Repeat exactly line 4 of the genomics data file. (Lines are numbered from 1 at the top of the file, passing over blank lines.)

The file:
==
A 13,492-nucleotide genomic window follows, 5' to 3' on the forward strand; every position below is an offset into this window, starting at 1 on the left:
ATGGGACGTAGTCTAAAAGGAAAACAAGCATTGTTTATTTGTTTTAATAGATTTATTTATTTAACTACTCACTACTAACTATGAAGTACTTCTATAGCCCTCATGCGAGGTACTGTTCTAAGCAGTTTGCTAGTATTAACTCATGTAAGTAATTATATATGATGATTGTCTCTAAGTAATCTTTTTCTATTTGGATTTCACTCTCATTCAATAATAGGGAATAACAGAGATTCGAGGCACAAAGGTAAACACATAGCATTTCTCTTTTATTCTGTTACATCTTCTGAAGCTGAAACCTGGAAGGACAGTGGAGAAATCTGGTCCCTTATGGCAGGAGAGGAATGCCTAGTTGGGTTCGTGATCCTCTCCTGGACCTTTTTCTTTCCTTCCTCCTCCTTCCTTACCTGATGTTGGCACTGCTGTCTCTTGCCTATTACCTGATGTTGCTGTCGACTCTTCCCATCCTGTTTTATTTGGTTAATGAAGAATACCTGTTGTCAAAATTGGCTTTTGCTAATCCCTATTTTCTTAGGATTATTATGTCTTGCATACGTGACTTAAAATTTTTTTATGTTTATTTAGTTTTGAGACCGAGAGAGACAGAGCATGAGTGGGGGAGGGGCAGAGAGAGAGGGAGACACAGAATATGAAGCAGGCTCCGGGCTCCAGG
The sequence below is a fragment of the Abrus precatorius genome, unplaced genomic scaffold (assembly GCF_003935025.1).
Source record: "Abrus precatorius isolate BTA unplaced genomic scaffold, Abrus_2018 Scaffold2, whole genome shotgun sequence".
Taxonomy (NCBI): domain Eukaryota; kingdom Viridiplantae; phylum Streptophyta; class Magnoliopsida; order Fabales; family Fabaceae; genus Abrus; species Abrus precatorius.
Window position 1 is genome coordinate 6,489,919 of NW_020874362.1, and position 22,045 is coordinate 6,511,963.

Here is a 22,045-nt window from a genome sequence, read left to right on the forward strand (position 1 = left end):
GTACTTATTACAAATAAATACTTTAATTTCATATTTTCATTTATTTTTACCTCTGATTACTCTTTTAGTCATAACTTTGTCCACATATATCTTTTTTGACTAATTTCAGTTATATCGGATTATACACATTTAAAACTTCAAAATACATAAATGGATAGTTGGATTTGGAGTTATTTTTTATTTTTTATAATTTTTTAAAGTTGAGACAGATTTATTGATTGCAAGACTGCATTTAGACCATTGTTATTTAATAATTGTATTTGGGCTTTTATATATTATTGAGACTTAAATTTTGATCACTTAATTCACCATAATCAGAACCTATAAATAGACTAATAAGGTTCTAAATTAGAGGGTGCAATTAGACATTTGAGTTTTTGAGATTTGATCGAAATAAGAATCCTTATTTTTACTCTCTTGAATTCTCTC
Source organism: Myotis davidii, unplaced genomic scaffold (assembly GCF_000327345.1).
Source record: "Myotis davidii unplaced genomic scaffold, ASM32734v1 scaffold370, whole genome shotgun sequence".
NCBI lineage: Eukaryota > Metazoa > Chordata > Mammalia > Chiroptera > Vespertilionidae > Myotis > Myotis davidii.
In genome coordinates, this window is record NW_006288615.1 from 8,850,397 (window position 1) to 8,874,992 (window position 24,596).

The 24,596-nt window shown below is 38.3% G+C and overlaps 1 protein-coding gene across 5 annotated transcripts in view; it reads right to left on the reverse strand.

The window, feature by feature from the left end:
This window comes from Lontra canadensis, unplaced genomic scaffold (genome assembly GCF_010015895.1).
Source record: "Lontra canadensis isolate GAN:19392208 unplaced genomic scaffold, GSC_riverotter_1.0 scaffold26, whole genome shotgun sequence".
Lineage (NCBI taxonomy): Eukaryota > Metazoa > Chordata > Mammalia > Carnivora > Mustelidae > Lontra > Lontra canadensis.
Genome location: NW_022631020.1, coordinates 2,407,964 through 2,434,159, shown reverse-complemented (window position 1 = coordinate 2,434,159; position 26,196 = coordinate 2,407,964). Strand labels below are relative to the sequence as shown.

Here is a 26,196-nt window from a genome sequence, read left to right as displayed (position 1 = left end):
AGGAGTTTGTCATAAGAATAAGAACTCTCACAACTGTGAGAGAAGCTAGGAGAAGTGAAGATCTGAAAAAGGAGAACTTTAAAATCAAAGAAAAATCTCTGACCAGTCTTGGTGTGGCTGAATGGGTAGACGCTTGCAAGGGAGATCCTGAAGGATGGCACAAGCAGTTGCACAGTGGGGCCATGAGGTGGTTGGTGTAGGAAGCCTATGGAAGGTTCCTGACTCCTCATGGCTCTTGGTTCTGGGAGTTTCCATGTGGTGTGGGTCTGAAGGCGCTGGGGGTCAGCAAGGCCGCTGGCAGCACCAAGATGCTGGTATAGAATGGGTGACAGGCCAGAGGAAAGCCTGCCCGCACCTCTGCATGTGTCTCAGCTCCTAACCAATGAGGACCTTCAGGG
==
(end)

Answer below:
Source record: "Abrus precatorius isolate BTA unplaced genomic scaffold, Abrus_2018 Scaffold2, whole genome shotgun sequence".